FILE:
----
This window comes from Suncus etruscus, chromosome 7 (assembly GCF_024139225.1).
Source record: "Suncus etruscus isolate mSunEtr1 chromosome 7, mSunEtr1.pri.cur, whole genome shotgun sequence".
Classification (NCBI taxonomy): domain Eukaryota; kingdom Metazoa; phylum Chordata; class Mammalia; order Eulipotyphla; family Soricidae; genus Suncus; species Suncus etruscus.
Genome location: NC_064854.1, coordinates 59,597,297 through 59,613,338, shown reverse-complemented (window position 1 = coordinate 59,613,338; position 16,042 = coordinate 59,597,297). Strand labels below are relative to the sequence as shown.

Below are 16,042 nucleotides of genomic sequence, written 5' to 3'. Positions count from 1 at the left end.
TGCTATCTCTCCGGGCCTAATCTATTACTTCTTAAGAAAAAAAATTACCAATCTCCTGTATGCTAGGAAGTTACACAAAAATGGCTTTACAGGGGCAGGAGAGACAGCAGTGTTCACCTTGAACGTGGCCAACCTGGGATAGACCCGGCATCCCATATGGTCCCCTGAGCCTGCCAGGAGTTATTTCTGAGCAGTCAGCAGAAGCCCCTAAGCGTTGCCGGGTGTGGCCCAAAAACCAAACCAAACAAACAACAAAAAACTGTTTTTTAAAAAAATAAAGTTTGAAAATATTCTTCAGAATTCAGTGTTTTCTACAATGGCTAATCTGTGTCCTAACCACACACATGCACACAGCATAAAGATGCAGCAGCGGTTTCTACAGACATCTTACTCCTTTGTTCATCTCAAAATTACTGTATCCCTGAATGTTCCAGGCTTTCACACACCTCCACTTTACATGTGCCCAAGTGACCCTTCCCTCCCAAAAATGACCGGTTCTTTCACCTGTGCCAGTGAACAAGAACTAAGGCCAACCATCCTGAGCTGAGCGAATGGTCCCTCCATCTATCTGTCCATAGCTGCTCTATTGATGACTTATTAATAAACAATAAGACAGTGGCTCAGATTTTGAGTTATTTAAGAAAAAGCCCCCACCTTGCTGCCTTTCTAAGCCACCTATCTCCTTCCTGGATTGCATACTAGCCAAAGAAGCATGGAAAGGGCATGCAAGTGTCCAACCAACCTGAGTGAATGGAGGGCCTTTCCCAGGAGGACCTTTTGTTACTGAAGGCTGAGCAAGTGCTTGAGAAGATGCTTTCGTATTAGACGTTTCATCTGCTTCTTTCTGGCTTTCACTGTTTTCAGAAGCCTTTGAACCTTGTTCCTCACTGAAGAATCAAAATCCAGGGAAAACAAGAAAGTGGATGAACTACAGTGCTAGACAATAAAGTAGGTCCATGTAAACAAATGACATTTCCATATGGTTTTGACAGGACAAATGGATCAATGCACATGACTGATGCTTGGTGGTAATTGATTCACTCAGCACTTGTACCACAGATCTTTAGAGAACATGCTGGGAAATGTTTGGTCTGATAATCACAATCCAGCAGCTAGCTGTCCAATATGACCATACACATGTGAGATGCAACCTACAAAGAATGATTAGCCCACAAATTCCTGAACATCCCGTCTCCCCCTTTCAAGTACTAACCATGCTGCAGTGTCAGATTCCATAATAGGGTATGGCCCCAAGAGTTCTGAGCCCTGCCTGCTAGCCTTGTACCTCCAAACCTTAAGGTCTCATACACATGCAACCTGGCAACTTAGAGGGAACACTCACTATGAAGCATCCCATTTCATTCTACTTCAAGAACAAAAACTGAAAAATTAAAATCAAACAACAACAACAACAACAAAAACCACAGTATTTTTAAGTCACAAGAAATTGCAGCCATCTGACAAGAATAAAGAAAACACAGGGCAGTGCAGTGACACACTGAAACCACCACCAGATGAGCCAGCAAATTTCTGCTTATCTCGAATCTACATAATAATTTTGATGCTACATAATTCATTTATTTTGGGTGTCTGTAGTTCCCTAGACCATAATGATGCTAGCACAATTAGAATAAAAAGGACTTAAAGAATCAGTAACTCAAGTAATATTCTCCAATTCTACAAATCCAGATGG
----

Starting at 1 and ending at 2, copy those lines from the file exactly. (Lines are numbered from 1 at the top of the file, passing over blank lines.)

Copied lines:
This window comes from Suncus etruscus, chromosome 7 (assembly GCF_024139225.1).
Source record: "Suncus etruscus isolate mSunEtr1 chromosome 7, mSunEtr1.pri.cur, whole genome shotgun sequence".